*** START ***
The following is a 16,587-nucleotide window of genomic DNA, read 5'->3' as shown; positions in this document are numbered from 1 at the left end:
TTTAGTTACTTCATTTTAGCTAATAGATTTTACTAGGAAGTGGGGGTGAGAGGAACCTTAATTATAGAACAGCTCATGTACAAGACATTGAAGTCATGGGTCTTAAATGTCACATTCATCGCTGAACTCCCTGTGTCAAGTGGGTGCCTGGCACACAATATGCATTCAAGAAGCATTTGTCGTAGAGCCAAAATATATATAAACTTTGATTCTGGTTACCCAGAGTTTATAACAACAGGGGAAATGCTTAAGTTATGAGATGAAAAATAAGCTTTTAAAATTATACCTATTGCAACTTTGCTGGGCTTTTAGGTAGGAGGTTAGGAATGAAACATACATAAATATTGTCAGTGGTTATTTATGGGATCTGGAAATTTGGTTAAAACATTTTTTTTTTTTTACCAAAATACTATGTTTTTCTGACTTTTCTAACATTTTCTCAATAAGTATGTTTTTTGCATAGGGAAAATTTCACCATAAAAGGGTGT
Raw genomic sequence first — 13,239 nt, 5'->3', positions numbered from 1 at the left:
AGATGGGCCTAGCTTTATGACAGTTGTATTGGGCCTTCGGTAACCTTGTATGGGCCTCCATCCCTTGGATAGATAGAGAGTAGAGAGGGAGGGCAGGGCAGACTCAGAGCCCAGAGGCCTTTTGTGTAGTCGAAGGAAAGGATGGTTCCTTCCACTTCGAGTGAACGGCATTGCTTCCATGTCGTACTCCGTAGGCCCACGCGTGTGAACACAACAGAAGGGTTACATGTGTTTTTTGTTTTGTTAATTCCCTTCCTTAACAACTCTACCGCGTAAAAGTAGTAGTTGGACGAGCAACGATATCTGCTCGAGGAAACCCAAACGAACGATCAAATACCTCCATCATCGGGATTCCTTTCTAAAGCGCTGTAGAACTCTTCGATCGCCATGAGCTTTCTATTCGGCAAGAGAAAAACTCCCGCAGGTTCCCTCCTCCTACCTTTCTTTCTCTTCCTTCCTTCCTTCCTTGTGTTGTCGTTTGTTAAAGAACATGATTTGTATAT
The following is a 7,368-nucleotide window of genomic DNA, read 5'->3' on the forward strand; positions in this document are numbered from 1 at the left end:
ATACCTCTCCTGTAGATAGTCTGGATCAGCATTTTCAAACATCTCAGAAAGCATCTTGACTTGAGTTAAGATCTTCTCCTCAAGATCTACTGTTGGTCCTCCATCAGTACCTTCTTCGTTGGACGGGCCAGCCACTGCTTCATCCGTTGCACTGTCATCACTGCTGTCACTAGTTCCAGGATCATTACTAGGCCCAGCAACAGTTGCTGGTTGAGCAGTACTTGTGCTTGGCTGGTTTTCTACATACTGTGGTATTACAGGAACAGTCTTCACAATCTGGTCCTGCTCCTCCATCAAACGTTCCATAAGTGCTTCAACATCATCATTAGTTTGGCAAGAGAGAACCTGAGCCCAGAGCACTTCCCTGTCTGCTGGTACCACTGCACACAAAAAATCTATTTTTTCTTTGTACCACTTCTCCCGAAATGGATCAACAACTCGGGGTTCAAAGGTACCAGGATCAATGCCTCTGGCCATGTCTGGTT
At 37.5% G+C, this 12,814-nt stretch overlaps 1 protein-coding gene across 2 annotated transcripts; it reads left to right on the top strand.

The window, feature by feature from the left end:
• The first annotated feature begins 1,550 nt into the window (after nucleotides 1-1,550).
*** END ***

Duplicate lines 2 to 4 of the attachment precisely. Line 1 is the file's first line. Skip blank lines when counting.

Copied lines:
TTTAGTTACTTCATTTTAGCTAATAGATTTTACTAGGAAGTGGGGGTGAGAGGAACCTTAATTATAGAACAGCTCATGTACAAGACATTGAAGTCATGGGTCTTAAATGTCACATTCATCGCTGAACTCCCTGTGTCAAGTGGGTGCCTGGCACACAATATGCATTCAAGAAGCATTTGTCGTAGAGCCAAAATATATATAAACTTTGATTCTGGTTACCCAGAGTTTATAACAACAGGGGAAATGCTTAAGTTATGAGATGAAAAATAAGCTTTTAAAATTATACCTATTGCAACTTTGCTGGGCTTTTAGGTAGGAGGTTAGGAATGAAACATACATAAATATTGTCAGTGGTTATTTATGGGATCTGGAAATTTGGTTAAAACATTTTTTTTTTTTTACCAAAATACTATGTTTTTCTGACTTTTCTAACATTTTCTCAATAAGTATGTTTTTTGCATAGGGAAAATTTCACCATAAAAGGGTGT
Raw genomic sequence first — 13,239 nt, 5'->3', positions numbered from 1 at the left:
AGATGGGCCTAGCTTTATGACAGTTGTATTGGGCCTTCGGTAACCTTGTATGGGCCTCCATCCCTTGGATAGATAGAGAGTAGAGAGGGAGGGCAGGGCAGACTCAGAGCCCAGAGGCCTTTTGTGTAGTCGAAGGAAAGGATGGTTCCTTCCACTTCGAGTGAACGGCATTGCTTCCATGTCGTACTCCGTAGGCCCACGCGTGTGAACACAACAGAAGGGTTACATGTGTTTTTTGTTTTGTTAATTCCCTTCCTTAACAACTCTACCGCGTAAAAGTAGTAGTTGGACGAGCAACGATATCTGCTCGAGGAAACCCAAACGAACGATCAAATACCTCCATCATCGGGATTCCTTTCTAAAGCGCTGTAGAACTCTTCGATCGCCATGAGCTTTCTATTCGGCAAGAGAAAAACTCCCGCAGGTTCCCTCCTCCTACCTTTCTTTCTCTTCCTTCCTTCCTTCCTTGTGTTGTCGTTTGTTAAAGAACATGATTTGTATAT